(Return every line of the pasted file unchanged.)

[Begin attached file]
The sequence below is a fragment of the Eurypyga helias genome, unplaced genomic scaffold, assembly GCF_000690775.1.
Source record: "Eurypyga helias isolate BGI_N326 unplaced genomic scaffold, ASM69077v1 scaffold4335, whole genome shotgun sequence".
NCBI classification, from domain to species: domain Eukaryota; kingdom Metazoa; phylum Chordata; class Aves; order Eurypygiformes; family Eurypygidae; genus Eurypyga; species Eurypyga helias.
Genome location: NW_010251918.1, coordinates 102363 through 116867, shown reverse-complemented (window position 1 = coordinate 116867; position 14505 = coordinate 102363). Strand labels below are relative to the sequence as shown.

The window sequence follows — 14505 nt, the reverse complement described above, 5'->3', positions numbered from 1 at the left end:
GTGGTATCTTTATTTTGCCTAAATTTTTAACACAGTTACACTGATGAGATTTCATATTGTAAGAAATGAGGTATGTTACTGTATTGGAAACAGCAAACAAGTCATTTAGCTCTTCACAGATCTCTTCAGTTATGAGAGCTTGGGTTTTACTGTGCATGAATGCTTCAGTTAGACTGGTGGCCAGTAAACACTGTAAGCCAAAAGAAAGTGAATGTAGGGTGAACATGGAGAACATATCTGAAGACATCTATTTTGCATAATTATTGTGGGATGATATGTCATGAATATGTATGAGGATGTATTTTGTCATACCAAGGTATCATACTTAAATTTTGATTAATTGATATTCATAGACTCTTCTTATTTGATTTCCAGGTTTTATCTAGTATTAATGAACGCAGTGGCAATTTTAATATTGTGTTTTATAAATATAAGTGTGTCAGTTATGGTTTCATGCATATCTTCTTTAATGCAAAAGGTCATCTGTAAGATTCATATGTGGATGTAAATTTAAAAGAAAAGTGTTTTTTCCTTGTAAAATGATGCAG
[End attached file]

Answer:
The sequence below is a fragment of the Eurypyga helias genome, unplaced genomic scaffold, assembly GCF_000690775.1.
Source record: "Eurypyga helias isolate BGI_N326 unplaced genomic scaffold, ASM69077v1 scaffold4335, whole genome shotgun sequence".
NCBI classification, from domain to species: domain Eukaryota; kingdom Metazoa; phylum Chordata; class Aves; order Eurypygiformes; family Eurypygidae; genus Eurypyga; species Eurypyga helias.
Genome location: NW_010251918.1, coordinates 102363 through 116867, shown reverse-complemented (window position 1 = coordinate 116867; position 14505 = coordinate 102363). Strand labels below are relative to the sequence as shown.

The window sequence follows — 14505 nt, the reverse complement described above, 5'->3', positions numbered from 1 at the left end:
GTGGTATCTTTATTTTGCCTAAATTTTTAACACAGTTACACTGATGAGATTTCATATTGTAAGAAATGAGGTATGTTACTGTATTGGAAACAGCAAACAAGTCATTTAGCTCTTCACAGATCTCTTCAGTTATGAGAGCTTGGGTTTTACTGTGCATGAATGCTTCAGTTAGACTGGTGGCCAGTAAACACTGTAAGCCAAAAGAAAGTGAATGTAGGGTGAACATGGAGAACATATCTGAAGACATCTATTTTGCATAATTATTGTGGGATGATATGTCATGAATATGTATGAGGATGTATTTTGTCATACCAAGGTATCATACTTAAATTTTGATTAATTGATATTCATAGACTCTTCTTATTTGATTTCCAGGTTTTATCTAGTATTAATGAACGCAGTGGCAATTTTAATATTGTGTTTTATAAATATAAGTGTGTCAGTTATGGTTTCATGCATATCTTCTTTAATGCAAAAGGTCATCTGTAAGATTCATATGTGGATGTAAATTTAAAAGAAAAGTGTTTTTTCCTTGTAAAATGATGCAG